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Flutes are made from a variety of materials. Student flutes are normally made from silver-plated nickel, while better quality flutes (sometimes the body and the head and sometimes only the head) are made from silver, or even gold!

I was wondering how the material influences the quality of the instrument. I always thought that maybe silver is easier to handle when manufacturing the flute, and makes the perfect form. Especially for the lip plate I can understand how this can be the case, but for the body and keys I see less of a reason why they should be done in silver.

I don't think that the material of the flute influences its acoustics because it's not the flute that vibrates (like the wood of a cello) but the air in it. But maybe I'm mistaken.

Or is it just because of the higher value of silver that only better flutes are made of it?

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The consensus seems to be- and this is borne out by my own experience as well- that there is some difference between the sound of flutes made of different materials, but that this is minor, especially between materials of similar specific gravity. Thus, there's a pretty big difference between wood and silver, not so much between nickel and silver, and a fair amount between gold and silver. But none of these differences are dramatic.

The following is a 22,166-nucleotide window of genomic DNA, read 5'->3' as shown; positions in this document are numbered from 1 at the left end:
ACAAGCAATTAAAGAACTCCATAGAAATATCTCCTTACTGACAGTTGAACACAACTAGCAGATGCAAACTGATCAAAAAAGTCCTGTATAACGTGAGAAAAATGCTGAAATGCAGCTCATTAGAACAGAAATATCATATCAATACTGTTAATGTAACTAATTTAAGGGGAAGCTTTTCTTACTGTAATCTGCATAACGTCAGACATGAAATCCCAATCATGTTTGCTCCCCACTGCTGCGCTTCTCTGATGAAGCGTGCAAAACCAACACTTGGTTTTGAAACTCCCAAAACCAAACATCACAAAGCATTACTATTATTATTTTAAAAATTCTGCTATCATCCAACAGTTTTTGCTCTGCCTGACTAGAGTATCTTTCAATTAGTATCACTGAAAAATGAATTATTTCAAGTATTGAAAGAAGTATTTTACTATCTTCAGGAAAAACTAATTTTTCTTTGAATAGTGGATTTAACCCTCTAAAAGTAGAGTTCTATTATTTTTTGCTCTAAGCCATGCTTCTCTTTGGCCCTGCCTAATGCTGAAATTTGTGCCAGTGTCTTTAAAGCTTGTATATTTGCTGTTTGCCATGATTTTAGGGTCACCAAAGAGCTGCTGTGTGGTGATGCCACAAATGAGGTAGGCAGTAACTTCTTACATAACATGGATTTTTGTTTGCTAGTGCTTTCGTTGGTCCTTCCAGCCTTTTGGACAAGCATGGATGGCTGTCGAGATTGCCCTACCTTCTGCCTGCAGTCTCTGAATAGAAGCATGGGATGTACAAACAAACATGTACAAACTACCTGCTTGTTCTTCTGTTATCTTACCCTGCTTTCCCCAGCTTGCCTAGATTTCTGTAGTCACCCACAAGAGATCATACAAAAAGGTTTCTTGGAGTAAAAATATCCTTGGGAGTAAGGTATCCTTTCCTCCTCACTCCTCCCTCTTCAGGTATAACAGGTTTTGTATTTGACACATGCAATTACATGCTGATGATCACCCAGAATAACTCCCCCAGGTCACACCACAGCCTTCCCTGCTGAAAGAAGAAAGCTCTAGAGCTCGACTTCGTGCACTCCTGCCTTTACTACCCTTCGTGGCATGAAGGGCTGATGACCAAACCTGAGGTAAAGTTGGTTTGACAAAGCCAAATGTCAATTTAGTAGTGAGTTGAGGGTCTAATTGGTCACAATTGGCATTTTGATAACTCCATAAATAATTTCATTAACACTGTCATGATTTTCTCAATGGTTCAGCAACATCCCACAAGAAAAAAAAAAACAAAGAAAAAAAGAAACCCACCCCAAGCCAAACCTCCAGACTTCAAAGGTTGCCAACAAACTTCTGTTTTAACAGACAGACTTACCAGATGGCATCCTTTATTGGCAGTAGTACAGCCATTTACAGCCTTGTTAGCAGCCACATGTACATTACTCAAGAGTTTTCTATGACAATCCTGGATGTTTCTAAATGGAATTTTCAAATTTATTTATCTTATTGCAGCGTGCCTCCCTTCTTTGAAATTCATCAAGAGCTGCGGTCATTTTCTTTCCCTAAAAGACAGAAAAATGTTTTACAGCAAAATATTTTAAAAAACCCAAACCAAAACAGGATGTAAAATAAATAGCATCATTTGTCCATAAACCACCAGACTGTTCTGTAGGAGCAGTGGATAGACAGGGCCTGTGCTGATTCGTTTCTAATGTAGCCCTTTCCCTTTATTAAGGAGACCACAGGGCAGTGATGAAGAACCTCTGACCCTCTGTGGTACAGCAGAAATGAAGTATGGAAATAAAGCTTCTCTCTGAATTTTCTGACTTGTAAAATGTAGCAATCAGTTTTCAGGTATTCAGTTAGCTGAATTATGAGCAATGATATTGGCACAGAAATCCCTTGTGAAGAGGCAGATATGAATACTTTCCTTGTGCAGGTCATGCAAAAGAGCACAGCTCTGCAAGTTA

https://www.researchgate.net/publication/265017541_Gold_vs_Silver_Does_material_influence_the_sound_of_flutes

  • Interesting, and thanks for the article. What it seems to point out is that there is a small but measurable and noticeble difference. Any idea why silver is supposed to be better and why there's so much focus on the material of the head? – Tim H Jan 8 at 8:02
  • @TimH - the focus on the material of the head is because if there is an difference, it will be more because of the head than the rest of the flute, because the air pressure is higher there and thus has more energy to displace the wall. Why silver is the choice of many is beyond my knowledge. Perhaps because it's heavier than nickel but stiffer than gold? – Scott Wallace Jan 8 at 11:01
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    Might add that the care in manufacture, along with wall thickness, is a major player in sound quality as well as ease of playing. – Carl Witthoft Jan 8 at 15:19
  • @CarlWitthoft - yep, that must of course be taken into account, as well as many other design parameters: the exact shape of the embouchure, the depth of the tone holes, how well the tone holes are vented by the keys, etc. – Scott Wallace Jan 9 at 9:24
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Absolutely the materials that the instrument is made of makes a difference. The Carrot Clarinet is known for a beautiful sound because of its fibrous properties. I have added a link showing different materials used in instruments.

enter image description here

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    +1 just because this is so funny. – Carl Witthoft Jan 8 at 15:18

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